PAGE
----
Earlier this week, European Justice Commissioner Viviane Reding vented her fury over the US data spying program known as Prism. The far-reaching online surveillance operation, which saw the US National Security Agency spying on users across the globe, clearly demonstrates "that a clear legal framework for the protection of personal data is not a luxury, but is a fundamental right''.
Just two days later, however, it would seem that Reding was perhaps protesting a bit too much. According to both the Financial Times and Reuters, the European Commission bowed to US lobbying in early 2012 and scrapped a data protection measure that would have significantly reduced the NSA's ability to spy on Europeans.
According to the Financial Times report, which cites EU documents and unnamed EU officials, the measure was specifically designed to ward off US efforts to eavesdrop on international phone calls and emails. It was even called the "anti-FISA clause," a reference to the Foreign Intelligence Surveillance Act.
Washington, however, launched a significant lobbying effort to get the Commission to remove the clause -- which it then did, partly in order to smooth the way ahead of talks on the trans-Atlantic free trade agreement.
The revelations come as several European countries continue to voice outrage at the breadth of the US Prism spying program. Europeans believe that security does not justify such surveillance and that "all facts must be put on the table." European Union has condemned this ''surveillance programme'' on Tuesday. It is reported that a letter was sent to US Attorney General Eric Holder asked for an explanation of the "legal foundation for this program and its applications.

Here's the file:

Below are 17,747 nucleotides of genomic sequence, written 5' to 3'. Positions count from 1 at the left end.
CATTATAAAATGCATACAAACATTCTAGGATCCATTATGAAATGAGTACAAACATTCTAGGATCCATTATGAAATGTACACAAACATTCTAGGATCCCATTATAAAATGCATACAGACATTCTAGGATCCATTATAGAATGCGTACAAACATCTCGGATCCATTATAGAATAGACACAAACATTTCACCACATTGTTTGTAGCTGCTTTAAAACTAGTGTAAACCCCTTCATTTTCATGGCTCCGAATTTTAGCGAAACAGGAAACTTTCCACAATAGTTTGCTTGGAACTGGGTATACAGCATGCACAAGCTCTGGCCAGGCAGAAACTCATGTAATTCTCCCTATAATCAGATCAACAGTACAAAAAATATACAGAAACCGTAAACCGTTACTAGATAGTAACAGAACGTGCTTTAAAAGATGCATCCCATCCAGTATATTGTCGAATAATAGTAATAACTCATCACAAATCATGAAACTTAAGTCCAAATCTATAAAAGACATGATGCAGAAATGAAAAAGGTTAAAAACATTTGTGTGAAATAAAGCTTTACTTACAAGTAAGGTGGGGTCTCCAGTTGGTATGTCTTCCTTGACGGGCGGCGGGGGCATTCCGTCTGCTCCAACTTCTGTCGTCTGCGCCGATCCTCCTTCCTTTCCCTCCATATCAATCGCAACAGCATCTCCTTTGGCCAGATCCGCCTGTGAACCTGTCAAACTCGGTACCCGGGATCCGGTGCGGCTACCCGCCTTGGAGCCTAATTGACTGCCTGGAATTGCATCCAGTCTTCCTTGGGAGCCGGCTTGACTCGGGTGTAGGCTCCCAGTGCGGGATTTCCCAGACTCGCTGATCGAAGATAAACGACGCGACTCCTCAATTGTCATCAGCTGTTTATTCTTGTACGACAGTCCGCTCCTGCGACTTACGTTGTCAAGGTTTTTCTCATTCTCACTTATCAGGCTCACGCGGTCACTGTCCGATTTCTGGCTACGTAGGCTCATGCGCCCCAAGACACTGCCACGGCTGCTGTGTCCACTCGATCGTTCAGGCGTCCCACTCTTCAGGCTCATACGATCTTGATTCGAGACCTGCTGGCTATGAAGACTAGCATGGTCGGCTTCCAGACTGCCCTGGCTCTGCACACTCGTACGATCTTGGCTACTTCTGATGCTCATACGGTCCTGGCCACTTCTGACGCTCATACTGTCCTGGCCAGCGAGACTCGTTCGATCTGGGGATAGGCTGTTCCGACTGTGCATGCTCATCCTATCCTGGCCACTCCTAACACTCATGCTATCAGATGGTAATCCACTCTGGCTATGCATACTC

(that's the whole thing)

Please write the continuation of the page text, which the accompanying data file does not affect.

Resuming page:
Chancellor Angela Merkel's spokesman Steffen Seibert says that Prism would definitely be on the agenda when US President Barack Obama visits Berlin next week. Obama is likewise almost certain to be grilled by journalists in the German capital at a joint press conference he plans to hold with Merkel.
Ironically, it is the EU's discarded data protection measure -- and the resulting Prism scandal -- that could now hinder negotiations over the trans-Atlantic trade agreement. With formal talks sent to kick off next month, the EU is considering adding data protection to the list of talking points.
European companies are concerned that without adequate protection measures, technologies such as cloud computing -- because most of the servers are in the US -- will not take off in Europe out of concern that Washington will have easy access to that information.
By Guylain Gustave Moke
Photo-Credit: Wikipedia: European Justice Commissioner Viviane Reding